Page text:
Magnificent abbeys were built beside the Seine between Rouen and Le Havre in medieval times. None was more powerful than Jumièges. Its imposing ruins reflect the centuries when monks ruled life and spirituality along the majestically meandering Lower Seine.
The ruins of Jumièges Abbey impress by their scale, and by their setting, in a beautiful meander in the Seine. The remnants are medieval, but an earlier, Dark Ages abbey had gone up here in the mid 7th century. At that time, the greatly influential bishop of Rouen, Ouen, encouraged the building of a string of monasteries along the Seine. A follower of Ouen’s, Philibert, became first abbot of Jumièges, and, going on to travel around France, one of the most important saints from that period.
A legend tells of two rebellious sons of King Clovis II of France who rose up against their father at this time, while he was abroad. On his return, Clovis wanted to have his rebellious sons killed. Their mother Bathilde asked instead that they have their nerves removed, handicapping them. She then cast them off from Paris on a boat on the Seine and they drifted as far as Jumièges, where Philibert recognised their royal attire and took them in. The royal connection went on to give many advantages to the abbey. The legend, it should be said, is not based on any reality.
Viking raiders did devastate the Dark Ages Jumièges Abbey in the mid 9th century. As these Norsemen settled in Normandy and turned to Christianity, one of their early leaders, William Longsword, reinstituted a monastery here from the mid 10th century. In 1040, building began on the vast abbey, often described as the first major Romanesque building in northern France. The enterprise was overseen by Robert Champart, who would also become Bishop of London, then Archbishop of Canterbury for a brief time. This was under King Edward the Confessor. Robert Champart’s cross-Channel roles recall the important facts that Edward the Confessor was, via his Norman mother, the grandson of Duke Richard of Normandy, and that he was in good part brought up in Normandy.
Edward the Confessor’s eventual successor, William the Conqueror, came as both Duke of Normandy and newly crowned King of England to the consecration of Jumièges Abbey’s church in 1067. Jumièges established itself as a great centre of medieval learning. William of Jumièges, a contemporary of William the Conqueror, wrote a significant history of the Norman dukes. The abbey church was given a Gothic choir end in the 13th century, when it was at the height of its power. Although clearly a very rich religious institution, signalled by its immense grandeur, it was renowned for its care for the poor.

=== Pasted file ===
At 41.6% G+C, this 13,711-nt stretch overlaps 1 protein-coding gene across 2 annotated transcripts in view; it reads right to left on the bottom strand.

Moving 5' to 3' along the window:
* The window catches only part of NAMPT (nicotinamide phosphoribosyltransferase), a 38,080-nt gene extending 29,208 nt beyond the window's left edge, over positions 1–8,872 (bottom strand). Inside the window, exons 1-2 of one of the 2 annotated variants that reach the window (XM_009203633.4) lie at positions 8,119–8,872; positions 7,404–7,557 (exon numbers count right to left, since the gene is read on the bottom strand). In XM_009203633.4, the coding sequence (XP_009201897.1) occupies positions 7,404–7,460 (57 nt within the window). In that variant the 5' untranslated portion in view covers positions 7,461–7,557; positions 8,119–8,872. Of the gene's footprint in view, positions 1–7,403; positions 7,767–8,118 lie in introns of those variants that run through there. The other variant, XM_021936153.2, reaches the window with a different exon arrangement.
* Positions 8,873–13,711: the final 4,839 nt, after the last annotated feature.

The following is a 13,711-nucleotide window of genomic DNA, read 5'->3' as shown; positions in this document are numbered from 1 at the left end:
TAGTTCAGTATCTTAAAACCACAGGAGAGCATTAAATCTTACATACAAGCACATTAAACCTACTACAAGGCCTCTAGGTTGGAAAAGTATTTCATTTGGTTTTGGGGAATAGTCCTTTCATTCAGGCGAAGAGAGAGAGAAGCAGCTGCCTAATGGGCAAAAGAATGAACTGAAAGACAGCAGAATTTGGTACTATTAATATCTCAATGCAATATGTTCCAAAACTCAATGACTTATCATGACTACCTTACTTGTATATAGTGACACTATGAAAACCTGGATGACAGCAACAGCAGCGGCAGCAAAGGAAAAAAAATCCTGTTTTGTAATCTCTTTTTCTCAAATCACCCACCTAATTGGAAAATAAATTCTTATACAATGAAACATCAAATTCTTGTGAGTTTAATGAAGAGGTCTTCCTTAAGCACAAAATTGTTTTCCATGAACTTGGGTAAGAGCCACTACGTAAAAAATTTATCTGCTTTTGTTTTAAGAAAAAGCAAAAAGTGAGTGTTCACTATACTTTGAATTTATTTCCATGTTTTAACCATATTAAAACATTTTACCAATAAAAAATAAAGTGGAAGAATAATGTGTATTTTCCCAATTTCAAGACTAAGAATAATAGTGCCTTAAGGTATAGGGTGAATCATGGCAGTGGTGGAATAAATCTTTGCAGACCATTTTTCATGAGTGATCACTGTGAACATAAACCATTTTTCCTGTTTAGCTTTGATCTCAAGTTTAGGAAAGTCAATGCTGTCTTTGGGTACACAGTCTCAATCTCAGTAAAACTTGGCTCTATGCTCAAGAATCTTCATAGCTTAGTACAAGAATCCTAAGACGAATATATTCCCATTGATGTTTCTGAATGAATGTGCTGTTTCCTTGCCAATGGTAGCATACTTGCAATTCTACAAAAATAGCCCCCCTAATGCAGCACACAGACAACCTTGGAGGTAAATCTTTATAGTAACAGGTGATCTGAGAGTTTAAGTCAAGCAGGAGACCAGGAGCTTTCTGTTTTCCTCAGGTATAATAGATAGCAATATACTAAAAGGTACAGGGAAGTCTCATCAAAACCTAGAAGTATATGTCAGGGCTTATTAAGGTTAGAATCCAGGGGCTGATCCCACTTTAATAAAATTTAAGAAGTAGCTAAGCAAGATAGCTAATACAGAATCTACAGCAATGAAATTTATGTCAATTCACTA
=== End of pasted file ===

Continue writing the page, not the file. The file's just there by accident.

From the 16th century French Wars of Religion, Jumièges went into rapid decline. The monks ran from fanatical Protestants who looted the place, wreaking devastation. After a small-scale revival, at the Revolution, large amounts of stone were sold off. The ruins that remain to this day recall the abbey’s greatness.
Notre-Dame Abbey and Saint-Pierre Church: Victor Hugo declared the ruins of Jumièges’s Notre-Dame Abbey to be the most beautiful in France. They are dominated by two great twin towers, reaching almost 150 feet into the air. The adjoining church of Saint-Pierre is an interesting Gothic edifice, in the main, although it conserves portions of an earlier, Carolingian church, plus a rare Carolingian wall painting. The grounds around the abbey are serene, calling for contemplation. On certain summer nights, visitors can visit them lit up.
Jumièges village and ferry: the village between the abbey ruins and the Seine is pretty, and a little ferry (or bac) still operates crossing the Seine here.
Jumièges Base de Loisirs and Golf de Jumièges: the Jumièges outdoor sports and recreation centre is set around lakes in the great Seine meander just south of Jumièges village. A fine golf course lies next to the Base de Loisirs.
Parc Naturel Régional des Boucles de la Seine Normande (Seine Valley Regional Nature Park): this regional natural park works to protect the wonderful meanders in the Seine between Rouen and Le Havre from industrialization, while preserving its forests, wetlands and flora and fauna. The Maison du Parc stands on the opposite side of the Seine from Jumièges at Notre-Dame-de-Bliquetuit where you can get much more information on the park’s importance and attractions.
Seine Abbey Route: for visitors interested in the exceptional string of religious buildings along the Seine between Rouen and Le Havre, also visit the tremendous abbeys of Saint-Georges-de-Boscherville, of Saint-Wandrille and Notre-Dame in Montivilliers, the last putting all these abbeys in their historical and cultural context. As to Caudebec church, it is a masterpiece of Norman Gothic.